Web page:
Highest-energy cosmic rays have extragalactic origin
A 50-year-old debate has at last been settled: the highest-energy cosmic rays do not originate in our own Galaxy but in galaxies located tens or even hundreds of millions of light years away. The evidence comes from the Pierre Auger Observatory in Argentina, which has been gathering data since 2004 about these particles that constantly bombard the Earth. The CNRS is the observatory's principal French funding agency. The discovery is published in the journal Science dated 22 September 2017 by an international collaboration including researchers from the Institut de Physique Nucléaire d'Orsay (CNRS/Université Paris-Sud), the Laboratoire de Physique Nucléaire et des Hautes Énergies (CNRS/UPMC/Université Paris Diderot) and the Laboratoire de Physique Subatomique et de Cosmologie (CNRS/Université Grenoble Alpes/Grenoble INP).
The flux of these very high-energy cosmic rays (exceeding 2 joules) is about one particle per square kilometer per year . When the cosmic rays collide with molecules in the upper atmosphere, they create cascades of over 10 billion secondary particles, known as air showers, which can cover an area exceeding 40 square kilometers by the time they reach the ground. The Pierre Auger Observatory detects some of these secondary particles (electrons, photons and muons) by means of an array of 1 600 detectors, i.e. tanks of pure water spaced 1.5 kilometers apart and covering 3 000 square kilometers in the Argentinian pampas, an area slightly larger than Luxembourg. By comparing the arrival times of particles at the different detectors it is possible to determine where the cosmic ray particle that produced the air shower came from.
This discovery clearly indicates an extragalactic origin for these cosmic rays, since there is a probability of only one in five million that the pattern observed in the sky is due to chance. However, the study has not yet succeeded in locating the sources precisely. This is because the region where cosmic rays are brightest covers a large part of the sky, where the number of galaxies is relatively high. In addition, our Galaxy's magnetic field deflects the paths of these charged particles , making it more difficult to locate their sources.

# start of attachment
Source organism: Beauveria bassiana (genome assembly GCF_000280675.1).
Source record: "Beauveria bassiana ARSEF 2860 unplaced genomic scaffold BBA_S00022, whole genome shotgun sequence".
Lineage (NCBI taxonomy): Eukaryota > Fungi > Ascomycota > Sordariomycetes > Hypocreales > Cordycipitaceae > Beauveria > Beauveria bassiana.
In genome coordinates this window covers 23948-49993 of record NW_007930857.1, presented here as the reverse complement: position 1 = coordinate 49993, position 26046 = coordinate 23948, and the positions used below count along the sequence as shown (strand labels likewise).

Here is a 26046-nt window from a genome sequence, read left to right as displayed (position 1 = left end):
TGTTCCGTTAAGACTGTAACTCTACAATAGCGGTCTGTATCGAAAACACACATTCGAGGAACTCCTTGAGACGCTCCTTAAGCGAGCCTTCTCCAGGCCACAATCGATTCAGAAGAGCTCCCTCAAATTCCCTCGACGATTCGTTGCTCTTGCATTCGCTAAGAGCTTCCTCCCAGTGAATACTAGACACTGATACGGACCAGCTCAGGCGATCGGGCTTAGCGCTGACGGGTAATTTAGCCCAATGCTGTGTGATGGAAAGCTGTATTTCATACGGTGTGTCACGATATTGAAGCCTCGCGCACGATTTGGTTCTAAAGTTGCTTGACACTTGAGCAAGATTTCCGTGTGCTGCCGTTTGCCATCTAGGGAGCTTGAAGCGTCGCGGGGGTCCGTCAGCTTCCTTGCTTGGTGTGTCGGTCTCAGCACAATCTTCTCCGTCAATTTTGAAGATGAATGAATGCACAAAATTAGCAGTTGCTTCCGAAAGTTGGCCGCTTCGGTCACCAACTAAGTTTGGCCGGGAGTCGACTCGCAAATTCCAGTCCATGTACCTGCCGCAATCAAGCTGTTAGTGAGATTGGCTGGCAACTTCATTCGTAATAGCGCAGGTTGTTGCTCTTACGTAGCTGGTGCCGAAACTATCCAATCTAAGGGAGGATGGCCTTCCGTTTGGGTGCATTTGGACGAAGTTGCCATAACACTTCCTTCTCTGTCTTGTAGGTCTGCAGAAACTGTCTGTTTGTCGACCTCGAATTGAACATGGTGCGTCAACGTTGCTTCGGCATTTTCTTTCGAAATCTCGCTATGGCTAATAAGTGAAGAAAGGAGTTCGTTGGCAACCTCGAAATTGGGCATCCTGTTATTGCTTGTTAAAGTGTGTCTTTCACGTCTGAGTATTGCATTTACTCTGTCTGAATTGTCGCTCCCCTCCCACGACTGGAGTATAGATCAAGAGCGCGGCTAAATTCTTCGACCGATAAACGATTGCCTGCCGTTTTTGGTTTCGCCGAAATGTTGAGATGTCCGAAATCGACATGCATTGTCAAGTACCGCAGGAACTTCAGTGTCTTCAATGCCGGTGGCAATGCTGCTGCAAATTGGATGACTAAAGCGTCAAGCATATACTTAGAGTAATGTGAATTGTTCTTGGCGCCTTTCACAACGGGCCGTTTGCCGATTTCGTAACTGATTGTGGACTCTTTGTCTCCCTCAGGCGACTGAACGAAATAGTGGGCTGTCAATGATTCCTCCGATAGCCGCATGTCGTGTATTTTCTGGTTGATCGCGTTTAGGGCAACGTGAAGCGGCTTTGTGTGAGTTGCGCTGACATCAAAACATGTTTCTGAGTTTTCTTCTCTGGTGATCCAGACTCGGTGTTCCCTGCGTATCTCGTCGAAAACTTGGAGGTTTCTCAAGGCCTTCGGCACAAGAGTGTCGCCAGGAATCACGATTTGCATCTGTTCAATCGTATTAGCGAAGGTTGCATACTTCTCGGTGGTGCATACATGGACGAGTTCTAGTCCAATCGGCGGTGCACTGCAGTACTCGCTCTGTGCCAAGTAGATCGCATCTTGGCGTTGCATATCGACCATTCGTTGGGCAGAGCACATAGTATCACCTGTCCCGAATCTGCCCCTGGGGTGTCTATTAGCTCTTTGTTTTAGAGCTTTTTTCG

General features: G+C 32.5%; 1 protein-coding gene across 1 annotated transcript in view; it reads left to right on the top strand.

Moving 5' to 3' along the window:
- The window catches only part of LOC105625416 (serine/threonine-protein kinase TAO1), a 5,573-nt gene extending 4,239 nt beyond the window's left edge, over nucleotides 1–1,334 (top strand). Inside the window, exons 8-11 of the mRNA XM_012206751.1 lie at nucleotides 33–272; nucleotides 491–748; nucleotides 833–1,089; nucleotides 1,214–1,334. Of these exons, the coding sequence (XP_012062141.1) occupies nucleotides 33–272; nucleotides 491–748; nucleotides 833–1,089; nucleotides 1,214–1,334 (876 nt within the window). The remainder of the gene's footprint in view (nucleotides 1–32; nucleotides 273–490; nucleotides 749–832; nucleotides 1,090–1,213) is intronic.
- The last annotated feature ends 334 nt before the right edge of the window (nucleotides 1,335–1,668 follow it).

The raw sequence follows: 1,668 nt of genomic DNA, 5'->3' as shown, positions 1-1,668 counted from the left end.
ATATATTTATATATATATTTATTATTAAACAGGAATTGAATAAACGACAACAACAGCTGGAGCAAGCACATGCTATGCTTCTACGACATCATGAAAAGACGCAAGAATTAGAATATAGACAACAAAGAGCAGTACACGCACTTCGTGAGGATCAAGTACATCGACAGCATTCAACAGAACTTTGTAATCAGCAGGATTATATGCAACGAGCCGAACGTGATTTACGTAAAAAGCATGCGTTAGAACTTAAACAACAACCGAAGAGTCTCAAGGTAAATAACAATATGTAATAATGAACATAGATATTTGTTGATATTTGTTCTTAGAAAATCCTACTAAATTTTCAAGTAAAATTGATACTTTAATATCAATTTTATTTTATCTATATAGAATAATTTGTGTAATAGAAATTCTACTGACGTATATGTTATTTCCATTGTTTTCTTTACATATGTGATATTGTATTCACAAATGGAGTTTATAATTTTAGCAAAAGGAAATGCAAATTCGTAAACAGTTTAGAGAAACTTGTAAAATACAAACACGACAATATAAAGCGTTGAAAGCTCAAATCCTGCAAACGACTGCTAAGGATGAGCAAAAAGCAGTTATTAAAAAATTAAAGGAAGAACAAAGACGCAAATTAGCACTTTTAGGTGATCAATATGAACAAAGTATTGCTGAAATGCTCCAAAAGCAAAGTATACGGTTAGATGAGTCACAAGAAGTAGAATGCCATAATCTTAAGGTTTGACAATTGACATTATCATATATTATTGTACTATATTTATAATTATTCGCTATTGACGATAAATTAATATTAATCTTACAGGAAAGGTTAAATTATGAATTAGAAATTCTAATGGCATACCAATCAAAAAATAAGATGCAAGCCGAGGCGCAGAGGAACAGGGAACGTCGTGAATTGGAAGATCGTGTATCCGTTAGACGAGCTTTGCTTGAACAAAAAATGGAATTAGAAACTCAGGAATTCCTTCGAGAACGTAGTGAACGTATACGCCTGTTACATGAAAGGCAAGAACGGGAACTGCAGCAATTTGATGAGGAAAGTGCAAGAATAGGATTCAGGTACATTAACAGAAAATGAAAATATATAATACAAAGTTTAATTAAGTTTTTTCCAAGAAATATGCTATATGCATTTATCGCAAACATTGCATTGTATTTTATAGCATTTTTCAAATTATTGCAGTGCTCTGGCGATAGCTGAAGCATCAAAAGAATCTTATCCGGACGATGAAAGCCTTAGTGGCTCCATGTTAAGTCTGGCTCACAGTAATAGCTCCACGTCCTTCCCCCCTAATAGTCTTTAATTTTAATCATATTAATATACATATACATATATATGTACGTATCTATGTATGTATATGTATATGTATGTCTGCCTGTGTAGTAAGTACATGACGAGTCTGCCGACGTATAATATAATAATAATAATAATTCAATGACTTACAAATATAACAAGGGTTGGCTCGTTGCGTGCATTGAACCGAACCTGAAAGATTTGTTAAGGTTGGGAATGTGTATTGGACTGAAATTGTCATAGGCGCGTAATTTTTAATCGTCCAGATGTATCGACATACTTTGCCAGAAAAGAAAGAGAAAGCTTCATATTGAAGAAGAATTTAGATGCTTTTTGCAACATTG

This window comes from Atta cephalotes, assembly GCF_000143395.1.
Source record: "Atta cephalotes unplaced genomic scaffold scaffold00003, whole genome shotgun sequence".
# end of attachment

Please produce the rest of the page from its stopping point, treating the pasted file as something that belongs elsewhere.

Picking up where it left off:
Some cosmic rays have even higher energies than those focused on in this survey. They have the disadvantage of being even more unusual, but also the advantage that they are not as deflected by the magnetic field of our own Galaxy. Their direction of arrival may therefore more accurately indicate the region where they were produced. In 2007, an earlier study pointed to a correlation between active galactic nuclei and the arrival directions of the highest-energy cosmic rays then detected , but this correlation subsequently turned out to be not very significant. Research is currently being carried out on a much larger sample of ultrahigh-energy cosmic rays, and may provide some answers. At the same time, an upgrade program is underway at the Pierre Auger Observatory, which should make it easier to identify the sources.
400 scientists from 18 countries take part in the Pierre Auger Collaboration, which develops and runs the observatory of the same name. The CNRS is the observatory's principal French funding agency. The following French laboratories contribute to the collaboration:
- the Institut de Physique Nucléaire d'Orsay (CNRS/Université Paris-Sud) ;
- the Laboratoire de Physique Nucléaire et des Hautes Energies (CNRS/UPMC/Université Paris Diderot) ;
- the Laboratoire de Physique Subatomique et de Cosmologie (CNRS/Université Grenoble Alpes/ Grenoble INP).
One of the 1 600 detectors at the Pierre Auger Observatory
The detectors are tanks filled with 12 tonnes of pure water, which are used to detect particles from air showers, cascades of secondary particles produced when cosmic rays enter Earth's atmosphere. As they travel through the tanks of water, the secondary particles produce a flash of light caused by the Cherenkov effect.
The Pierre Auger Observatory in Argentina is the world's largest cosmic ray detector. It is named after the French physicist who was the first to observe air showers, in 1938.
Artist's impression of an air shower over a particle detector at the Pierre Auger Observatory, seen against a starry sky.
Sky map showing the cosmic ray flux.
The region showing an excess of cosmic rays is circled.
The Galactic center is at the center of the ellipse.